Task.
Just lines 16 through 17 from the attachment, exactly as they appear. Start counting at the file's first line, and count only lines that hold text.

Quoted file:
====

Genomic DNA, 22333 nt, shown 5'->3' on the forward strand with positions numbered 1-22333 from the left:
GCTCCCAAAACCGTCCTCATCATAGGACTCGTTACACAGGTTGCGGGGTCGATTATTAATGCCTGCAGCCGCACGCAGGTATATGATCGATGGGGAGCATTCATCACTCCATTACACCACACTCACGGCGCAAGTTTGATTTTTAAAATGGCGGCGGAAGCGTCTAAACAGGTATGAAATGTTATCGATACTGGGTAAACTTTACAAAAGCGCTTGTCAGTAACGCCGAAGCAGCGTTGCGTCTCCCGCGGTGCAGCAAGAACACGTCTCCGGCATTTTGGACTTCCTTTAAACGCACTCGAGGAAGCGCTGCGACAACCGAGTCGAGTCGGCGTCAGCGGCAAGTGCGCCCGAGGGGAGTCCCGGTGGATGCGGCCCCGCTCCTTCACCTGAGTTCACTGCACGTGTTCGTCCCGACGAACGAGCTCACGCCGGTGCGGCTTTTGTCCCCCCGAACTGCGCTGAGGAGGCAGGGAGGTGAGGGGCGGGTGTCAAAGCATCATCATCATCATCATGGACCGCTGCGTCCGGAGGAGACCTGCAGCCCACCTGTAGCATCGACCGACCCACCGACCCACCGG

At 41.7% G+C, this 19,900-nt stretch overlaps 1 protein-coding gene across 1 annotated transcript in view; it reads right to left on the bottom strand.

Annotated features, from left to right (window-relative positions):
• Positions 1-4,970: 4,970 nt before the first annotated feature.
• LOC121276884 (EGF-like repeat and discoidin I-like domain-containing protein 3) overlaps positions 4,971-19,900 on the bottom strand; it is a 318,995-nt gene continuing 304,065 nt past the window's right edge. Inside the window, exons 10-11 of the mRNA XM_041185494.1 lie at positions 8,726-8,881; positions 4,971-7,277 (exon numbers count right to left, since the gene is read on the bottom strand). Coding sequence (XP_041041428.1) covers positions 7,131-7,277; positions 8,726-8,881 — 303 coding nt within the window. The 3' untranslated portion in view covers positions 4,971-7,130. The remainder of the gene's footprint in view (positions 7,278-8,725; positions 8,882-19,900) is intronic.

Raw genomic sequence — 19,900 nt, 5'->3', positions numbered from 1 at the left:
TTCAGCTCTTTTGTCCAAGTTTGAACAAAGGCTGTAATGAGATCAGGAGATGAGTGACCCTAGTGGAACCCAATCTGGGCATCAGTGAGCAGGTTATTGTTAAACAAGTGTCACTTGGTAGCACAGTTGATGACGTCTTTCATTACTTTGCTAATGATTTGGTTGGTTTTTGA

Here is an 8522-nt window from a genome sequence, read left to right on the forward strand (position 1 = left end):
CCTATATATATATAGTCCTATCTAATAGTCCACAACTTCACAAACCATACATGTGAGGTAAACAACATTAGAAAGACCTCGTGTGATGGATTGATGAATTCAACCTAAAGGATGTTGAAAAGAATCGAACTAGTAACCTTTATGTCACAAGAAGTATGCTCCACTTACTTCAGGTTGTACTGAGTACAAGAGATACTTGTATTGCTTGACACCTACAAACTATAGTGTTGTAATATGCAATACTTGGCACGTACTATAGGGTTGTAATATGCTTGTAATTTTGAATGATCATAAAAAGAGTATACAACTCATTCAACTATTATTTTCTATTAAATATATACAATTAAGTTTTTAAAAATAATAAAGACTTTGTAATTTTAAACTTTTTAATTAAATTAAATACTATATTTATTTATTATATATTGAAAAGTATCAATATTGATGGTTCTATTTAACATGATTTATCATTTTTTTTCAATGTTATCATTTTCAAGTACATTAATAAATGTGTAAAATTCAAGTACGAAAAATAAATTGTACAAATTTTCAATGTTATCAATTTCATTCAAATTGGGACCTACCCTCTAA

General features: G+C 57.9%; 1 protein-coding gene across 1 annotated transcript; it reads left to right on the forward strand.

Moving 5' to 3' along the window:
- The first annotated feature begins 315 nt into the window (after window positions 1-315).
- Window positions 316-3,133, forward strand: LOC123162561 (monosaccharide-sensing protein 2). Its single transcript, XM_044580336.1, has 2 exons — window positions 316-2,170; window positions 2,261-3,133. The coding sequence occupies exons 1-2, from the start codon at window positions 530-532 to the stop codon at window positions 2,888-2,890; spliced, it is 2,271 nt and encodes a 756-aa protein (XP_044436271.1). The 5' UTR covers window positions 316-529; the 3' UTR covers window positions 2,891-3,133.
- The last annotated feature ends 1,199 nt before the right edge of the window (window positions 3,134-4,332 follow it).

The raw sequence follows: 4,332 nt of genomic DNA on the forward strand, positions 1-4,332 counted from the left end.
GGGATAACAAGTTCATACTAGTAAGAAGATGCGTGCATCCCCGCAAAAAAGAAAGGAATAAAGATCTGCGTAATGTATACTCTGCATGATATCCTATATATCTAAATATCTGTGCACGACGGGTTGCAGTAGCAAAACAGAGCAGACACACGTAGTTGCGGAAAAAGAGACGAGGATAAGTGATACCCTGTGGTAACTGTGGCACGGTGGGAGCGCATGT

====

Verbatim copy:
The raw sequence follows: 4,332 nt of genomic DNA on the forward strand, positions 1-4,332 counted from the left end.
GGGATAACAAGTTCATACTAGTAAGAAGATGCGTGCATCCCCGCAAAAAAGAAAGGAATAAAGATCTGCGTAATGTATACTCTGCATGATATCCTATATATCTAAATATCTGTGCACGACGGGTTGCAGTAGCAAAACAGAGCAGACACACGTAGTTGCGGAAAAAGAGACGAGGATAAGTGATACCCTGTGGTAACTGTGGCACGGTGGGAGCGCATGT